Martial D

Senior Master
Joined
May 18, 2017
Messages
3,285
Reaction score
1,034
This guy in the video is Master Wong. Apparently UK based, he's supposed to be a Wing Chun and JKD expert and has a significant Youtube following crowd. The thing is, I can't find any info on him. No wikipedia profile or any profile of any kind that I saw.

Is he a respected authority on Wing Chun? Does anyone here know him?


He's a performer that does his own thing. Most of what I've seen from him lately looks more like Keysi than WC.

As for his credentials, seems to be largely autodidactic.
 

jazzman3121

White Belt
Joined
Aug 5, 2017
Messages
5
Reaction score
1
He's a performer that does his own thing. Most of what I've seen from him lately looks more like Keysi than WC.

As for his credentials, seems to be largely autodidactic.

Possibly. Wasn't Bruce Lee also self taught in JKD? Was Lee's Wing Chun training background readily recognizable in his JKD techniques?
 

Martial D

Senior Master
Joined
May 18, 2017
Messages
3,285
Reaction score
1,034
Possibly. Wasn't Bruce Lee also self taught in JKD? Was Lee's Wing Chun training background readily recognizable in his JKD techniques?
Yes, and yes. But I don't know if that's an apt comparison. Wong doesn't actually fight or spar, he is just another in a long line of MA theoreticians..so it's impossible to say if what he does actually works.

But he is entertaining!
 

jazzman3121

White Belt
Joined
Aug 5, 2017
Messages
5
Reaction score
1
Yes, and yes. But I don't know if that's an apt comparison. Wong doesn't actually fight or spar, he is just another in a long line of MA theoraticians..so it's impossible to say if what he does actually works.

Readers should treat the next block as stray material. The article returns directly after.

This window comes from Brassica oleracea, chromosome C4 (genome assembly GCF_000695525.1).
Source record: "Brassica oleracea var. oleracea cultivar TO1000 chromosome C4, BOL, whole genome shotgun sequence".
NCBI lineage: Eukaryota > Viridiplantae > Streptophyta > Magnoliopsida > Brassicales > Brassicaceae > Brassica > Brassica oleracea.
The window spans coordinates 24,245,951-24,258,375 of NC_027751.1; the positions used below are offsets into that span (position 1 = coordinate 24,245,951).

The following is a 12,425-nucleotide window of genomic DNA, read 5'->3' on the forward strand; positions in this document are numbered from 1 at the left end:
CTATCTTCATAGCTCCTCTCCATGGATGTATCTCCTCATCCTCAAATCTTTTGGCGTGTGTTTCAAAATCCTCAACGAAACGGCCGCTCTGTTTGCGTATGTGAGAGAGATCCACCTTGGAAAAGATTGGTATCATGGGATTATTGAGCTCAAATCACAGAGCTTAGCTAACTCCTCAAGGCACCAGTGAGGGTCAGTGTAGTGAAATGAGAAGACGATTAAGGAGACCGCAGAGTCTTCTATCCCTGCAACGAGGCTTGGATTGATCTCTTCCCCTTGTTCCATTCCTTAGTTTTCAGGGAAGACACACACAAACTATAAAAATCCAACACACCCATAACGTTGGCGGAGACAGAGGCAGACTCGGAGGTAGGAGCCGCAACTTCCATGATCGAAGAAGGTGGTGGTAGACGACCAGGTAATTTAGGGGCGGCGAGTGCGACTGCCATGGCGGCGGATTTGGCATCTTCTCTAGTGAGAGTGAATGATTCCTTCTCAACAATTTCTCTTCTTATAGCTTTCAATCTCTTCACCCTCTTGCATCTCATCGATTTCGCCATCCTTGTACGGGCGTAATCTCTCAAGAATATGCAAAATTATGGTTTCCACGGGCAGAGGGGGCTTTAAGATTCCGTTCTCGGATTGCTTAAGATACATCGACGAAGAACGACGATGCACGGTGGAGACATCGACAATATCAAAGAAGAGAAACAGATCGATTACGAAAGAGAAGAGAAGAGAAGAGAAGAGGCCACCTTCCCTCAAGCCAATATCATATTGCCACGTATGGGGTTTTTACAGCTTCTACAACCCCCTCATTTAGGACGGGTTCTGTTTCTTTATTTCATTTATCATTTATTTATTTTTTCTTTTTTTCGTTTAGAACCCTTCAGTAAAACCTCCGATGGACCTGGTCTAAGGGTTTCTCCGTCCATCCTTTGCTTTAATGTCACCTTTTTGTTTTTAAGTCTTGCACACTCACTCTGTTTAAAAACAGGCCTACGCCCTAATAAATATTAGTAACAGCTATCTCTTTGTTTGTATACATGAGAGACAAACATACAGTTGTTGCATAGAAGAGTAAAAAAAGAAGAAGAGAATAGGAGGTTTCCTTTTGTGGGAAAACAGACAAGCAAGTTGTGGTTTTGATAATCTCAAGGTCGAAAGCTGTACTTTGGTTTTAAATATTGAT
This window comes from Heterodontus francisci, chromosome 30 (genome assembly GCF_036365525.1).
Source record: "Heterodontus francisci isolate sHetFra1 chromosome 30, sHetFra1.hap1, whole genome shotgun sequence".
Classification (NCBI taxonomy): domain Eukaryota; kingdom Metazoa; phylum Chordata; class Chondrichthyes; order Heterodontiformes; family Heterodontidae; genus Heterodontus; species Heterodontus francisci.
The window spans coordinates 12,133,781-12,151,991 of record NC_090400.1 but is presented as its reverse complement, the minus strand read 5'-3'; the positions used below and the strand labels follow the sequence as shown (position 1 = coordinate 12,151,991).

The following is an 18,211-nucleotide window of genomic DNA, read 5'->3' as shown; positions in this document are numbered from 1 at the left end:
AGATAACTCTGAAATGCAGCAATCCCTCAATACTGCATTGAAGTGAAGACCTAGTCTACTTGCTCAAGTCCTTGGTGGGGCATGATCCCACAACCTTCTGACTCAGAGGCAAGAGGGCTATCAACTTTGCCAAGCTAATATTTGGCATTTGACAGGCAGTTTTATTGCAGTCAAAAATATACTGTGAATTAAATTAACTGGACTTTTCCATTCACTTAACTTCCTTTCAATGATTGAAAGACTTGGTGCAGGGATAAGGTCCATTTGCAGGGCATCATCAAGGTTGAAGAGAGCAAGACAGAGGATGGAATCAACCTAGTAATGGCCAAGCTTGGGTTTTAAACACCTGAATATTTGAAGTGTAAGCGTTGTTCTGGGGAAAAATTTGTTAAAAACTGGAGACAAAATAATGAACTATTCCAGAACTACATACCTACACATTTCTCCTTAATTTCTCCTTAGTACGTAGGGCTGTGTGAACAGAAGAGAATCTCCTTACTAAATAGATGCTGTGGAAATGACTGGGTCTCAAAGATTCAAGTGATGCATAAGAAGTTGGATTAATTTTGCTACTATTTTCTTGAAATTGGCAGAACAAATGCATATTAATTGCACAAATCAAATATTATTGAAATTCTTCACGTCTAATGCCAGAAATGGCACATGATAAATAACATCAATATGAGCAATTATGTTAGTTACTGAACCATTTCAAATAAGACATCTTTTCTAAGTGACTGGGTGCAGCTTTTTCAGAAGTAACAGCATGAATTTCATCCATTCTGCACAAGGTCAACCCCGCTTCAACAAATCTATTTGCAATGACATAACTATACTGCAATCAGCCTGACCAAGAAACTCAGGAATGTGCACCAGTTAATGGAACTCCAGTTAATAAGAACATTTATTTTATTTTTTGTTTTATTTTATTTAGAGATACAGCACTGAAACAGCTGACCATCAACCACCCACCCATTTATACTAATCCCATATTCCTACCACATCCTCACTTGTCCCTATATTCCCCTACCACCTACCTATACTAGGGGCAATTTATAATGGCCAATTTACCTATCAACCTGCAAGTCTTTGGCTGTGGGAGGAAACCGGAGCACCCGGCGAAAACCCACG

But he is entertaining!

Yeah I'm not saying Wong is as good as Lee was. The point I'm making is that this thread is basing Wong's technique on his martial arts lineage. Based on my interest in martial arts which is self-defense, I really wouldn't care what the lineage of a style was or a particular artist as long as I can see something that looks effective and I myself can physically replicate the techniques. Effectiveness goes into use, practice and results and no one in their right mind is going to put themselves in a potentially life and death situation to prove their art (as in going out at night into the most dangerous areas hoping to bait an aggressor into trying to kill them). Sparring and even challenge fighting is still not a proof, neither is a struggle for one's life. As far as lineage goes you can look at relatively young arts like BJJ, JKD and Krav Maga. They take older techniques but their systems are very new in comparison to things like Kung Fu or other arts that have been around for a thousand years or more. But does their relative short time in existence automatically eliminate them from being effective? As far as being a 'theoratician', most martial arts is theoretical. The art itself is the theory but the proof is in the artist... Take Mike Tyson as an example. For quite a while he was the most dangerous boxer around but although he obviously had training, his style was not sophisticated, he was just Mike Tyson, lol. Same thing with Lee... I don't think Wing Chun or JKD made Lee phenomenal necessarily, Lee developed phenomenal speed and focus which in my mind, almost made whatever system he practiced immaterial.